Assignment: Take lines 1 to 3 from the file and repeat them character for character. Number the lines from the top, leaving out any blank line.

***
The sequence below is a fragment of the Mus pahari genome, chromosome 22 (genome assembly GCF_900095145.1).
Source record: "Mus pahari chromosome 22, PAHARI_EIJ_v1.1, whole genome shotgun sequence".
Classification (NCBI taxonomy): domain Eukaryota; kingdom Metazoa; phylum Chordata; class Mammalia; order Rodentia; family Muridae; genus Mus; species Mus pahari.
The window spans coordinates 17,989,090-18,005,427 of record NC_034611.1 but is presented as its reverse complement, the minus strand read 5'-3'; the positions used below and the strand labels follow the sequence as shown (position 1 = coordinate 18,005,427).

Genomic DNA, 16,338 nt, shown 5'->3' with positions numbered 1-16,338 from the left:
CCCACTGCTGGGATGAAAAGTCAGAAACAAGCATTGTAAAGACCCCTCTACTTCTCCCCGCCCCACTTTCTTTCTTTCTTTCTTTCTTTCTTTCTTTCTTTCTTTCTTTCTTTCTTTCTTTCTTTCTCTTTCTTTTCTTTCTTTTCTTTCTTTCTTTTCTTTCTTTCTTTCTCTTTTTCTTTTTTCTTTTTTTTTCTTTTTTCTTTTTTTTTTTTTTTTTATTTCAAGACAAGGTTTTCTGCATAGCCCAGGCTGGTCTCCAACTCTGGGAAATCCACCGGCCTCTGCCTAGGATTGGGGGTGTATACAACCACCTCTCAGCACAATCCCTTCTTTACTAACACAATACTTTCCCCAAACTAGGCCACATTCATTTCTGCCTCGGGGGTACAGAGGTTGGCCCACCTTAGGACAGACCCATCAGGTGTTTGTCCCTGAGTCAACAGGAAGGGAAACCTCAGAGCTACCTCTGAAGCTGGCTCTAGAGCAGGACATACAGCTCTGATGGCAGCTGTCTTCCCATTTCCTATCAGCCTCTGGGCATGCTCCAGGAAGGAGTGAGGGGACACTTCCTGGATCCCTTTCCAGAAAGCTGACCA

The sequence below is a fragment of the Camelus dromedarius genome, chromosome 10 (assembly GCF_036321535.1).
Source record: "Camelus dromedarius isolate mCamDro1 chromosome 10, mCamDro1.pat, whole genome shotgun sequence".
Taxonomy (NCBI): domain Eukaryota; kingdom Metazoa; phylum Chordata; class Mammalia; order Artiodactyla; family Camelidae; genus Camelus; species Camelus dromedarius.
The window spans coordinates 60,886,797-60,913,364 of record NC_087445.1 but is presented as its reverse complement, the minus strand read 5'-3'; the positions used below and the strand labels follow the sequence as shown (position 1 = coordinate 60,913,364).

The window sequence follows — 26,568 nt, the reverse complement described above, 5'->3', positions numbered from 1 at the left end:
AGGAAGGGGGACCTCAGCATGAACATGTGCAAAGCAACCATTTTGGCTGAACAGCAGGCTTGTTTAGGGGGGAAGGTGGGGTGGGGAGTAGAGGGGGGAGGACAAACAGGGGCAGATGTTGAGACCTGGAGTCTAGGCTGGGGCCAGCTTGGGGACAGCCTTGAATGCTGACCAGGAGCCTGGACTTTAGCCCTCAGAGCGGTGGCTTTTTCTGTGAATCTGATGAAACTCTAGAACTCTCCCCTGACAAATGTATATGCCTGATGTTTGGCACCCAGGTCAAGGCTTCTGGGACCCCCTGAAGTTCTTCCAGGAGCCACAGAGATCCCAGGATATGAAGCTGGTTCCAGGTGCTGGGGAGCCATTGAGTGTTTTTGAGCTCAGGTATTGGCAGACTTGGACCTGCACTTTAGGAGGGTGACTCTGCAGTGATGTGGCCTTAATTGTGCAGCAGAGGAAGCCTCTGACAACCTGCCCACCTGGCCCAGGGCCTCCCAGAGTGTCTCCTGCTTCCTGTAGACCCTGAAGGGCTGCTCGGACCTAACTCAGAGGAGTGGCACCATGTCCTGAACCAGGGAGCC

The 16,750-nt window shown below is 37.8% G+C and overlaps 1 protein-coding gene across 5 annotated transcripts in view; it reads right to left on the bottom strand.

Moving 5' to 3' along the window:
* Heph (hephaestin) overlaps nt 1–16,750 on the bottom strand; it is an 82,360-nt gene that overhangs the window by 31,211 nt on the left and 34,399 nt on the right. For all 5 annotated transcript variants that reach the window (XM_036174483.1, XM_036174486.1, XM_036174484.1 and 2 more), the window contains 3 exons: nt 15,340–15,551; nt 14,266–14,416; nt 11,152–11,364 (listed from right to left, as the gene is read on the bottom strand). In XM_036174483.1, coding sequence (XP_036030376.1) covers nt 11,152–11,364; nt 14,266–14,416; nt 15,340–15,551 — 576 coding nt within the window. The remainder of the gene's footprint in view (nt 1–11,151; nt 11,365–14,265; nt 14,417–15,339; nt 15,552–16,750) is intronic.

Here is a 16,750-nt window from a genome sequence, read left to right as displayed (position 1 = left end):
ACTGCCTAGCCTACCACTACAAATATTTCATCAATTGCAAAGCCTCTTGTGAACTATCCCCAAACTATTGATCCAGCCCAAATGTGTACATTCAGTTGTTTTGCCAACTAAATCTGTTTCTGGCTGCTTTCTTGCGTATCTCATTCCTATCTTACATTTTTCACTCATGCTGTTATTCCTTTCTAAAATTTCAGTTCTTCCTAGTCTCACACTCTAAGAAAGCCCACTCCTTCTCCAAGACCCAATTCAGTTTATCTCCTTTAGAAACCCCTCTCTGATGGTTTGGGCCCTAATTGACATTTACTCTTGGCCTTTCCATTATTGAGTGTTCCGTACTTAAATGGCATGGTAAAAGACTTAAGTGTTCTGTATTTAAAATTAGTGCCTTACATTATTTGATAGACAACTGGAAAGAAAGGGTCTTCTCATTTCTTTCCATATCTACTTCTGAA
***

The sequence below is a fragment of the Mus pahari genome, chromosome 22 (genome assembly GCF_900095145.1).
Source record: "Mus pahari chromosome 22, PAHARI_EIJ_v1.1, whole genome shotgun sequence".
Classification (NCBI taxonomy): domain Eukaryota; kingdom Metazoa; phylum Chordata; class Mammalia; order Rodentia; family Muridae; genus Mus; species Mus pahari.